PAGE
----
When Ginny comes back four days later, we are up the whole night. Her body clock is all awry and since I have been bored the whole week, I don’t mind staying up. She is wearing very short shorts. She stretches out her long bronzed legs and crosses them in front of her. They seem endless to me. Ginny is svelte and stunning. I am podgy and plain. And to forget that I eat more chocolates and drink more wine that she has brought.

We talk about sex, the different postures. I have never had sex but my imagination is quite fertile. I make up in that department what my lack of experience doesn’t. It’s almost three in the morning when I stagger back to my flat. I am humming, “Falling”, the Peter Blake song, and feeling fudgy happy at the seams. It takes me hours to fit my key in the door and open it.


My head is splitting open and someone is hammering relentlessly at my temples.

I mumble, stop, stop. My eyelids are glued shut and I use my fingers to pry them open.

“What the fuck...?”

The door bell is ringing. I stagger out and there is a crowd outside. Someone pulls at me and I walk, zombie-like, into Ginny Kalra’s flat. Into her tiny bathroom. Into the bathtub. Into the blood that is everywhere.

I scream and black out.


Inspector Ruby Ghorpade is very business-like, very stern. But despite her sternness she looks like the next- door amma. Comfortably fat and rounded, a nose pin on her blob of a nose, and brown twinkling eyes.

“So, tell me miss...your name first?”

“Elena D’souza,” I mumble. My mouth is full of ash. My eyes hurt; my stomach is a mass of knots.

“So, Miss Elena D’souza, tell us when was the last time you saw the victim?”

“What victim?”

“Ginny Kalra.” She is not the amma next door. Anymore.

“Last night.” My voice is a whisper.

“Why did you do it?”

I concentrate on her bulges. Her uniform is straining at her tummy. The buttons look ready to pop. I am fascinated by the buttons. In my numb state I begin to recall the crime films that I have seen.

“I want to call my lawyer.” (What lawyer? I do not know any lawyer.)

They tell me later that I fainted, blacked out. An excess of chocolate, alcohol and murder can make anyone go round the bend. Potent cocktail, yes sir.

“Shock and trauma,” the doctor says in a dry monotone.

Percy is with me in the hospital.

He takes me back to his house. Mrs Delnaz fusses around me. Jamset is nowhere to be seen.

Inspector Ghorpade has warned everyone that she will come again, soon.


Ginny’s flat is cordoned off. The door is sealed. I hanker after the rust silk scarf that she had bought for me, and the perfume, the purple Davidoff. I had left them on the couch when I had left in a drunken stupor in the wee hours. I am concentrating on the perfume bottle. Both of us had dabbed it on our wrists. The fragrance still lingers.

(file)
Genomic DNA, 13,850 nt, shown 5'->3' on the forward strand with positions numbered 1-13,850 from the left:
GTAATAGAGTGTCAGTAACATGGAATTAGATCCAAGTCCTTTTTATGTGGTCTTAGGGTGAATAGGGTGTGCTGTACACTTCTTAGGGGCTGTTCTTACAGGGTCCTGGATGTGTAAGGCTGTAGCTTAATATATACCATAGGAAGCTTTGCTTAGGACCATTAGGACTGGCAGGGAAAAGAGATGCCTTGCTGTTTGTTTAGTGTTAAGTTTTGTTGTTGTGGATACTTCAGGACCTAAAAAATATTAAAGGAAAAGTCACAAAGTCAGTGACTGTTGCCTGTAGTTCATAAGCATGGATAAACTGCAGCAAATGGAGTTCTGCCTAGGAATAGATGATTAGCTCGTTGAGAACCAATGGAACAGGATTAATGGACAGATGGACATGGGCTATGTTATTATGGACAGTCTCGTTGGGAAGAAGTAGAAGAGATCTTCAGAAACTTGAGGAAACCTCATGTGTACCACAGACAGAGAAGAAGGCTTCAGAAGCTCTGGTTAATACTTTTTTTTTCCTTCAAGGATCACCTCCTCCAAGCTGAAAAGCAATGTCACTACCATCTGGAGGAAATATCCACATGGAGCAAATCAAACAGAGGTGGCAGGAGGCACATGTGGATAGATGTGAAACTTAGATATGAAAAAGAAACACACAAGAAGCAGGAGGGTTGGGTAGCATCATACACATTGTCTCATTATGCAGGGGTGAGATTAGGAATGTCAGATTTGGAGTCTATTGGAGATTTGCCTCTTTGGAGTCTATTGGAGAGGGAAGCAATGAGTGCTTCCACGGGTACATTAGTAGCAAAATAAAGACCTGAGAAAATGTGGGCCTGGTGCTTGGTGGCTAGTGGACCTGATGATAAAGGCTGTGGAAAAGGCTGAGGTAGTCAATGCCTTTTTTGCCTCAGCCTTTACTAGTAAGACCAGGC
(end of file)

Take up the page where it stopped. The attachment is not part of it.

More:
They say Constable Naik had noticed the smell. The smell of the five-star hotel madamji, he had exclaimed, the young lad from the seventh floor reported.

I sleep in Shireen’s room.

Her body lay in the bathtub. Her throat slit. The blood all over. She lay as if she was sleeping. Her limbs arranged properly, her ankles crossed and her hands folded on her stomach that was stained red.

Obviously someone had done this to her. That is, slit her throat, stabbed her and arranged her limbs.

The investigation team are leafing through the semi-porn magazines in her bedroom. Laughing. Cussing salaciously, a vicarious voyeurism coursing through their veins

Inspector Ruby Ghorpade asks, “Who was her lover? Who was she sleeping around with? Tell me, Elena, you will be saved a lot of trouble.”

They have found my fingerprints all over. On the glass, on the bottle, on the magazine and the door knobs, in her bathroom, even. I remember the last pee there. I had flushed the cistern. I had washed my hands, then picked up the hand lotion, I had touched the mirror.

“I know nothing, nothing,” I tremble and cry. Percy is with me all the time. Jamset tells me Mrs Mudgaonkar was telling the downstairs neighbour that she had seen me coming out furtively from Ginny’s flat in the morning.

She Stoops To Kill

Excerpted with permission from ‘Ginny Kalra, I Loved You’, by Pratyaksha, from She Stoops to Kill: Stories of Crime and Passion, edited by Preeti Gill, Speaking Tiger Books.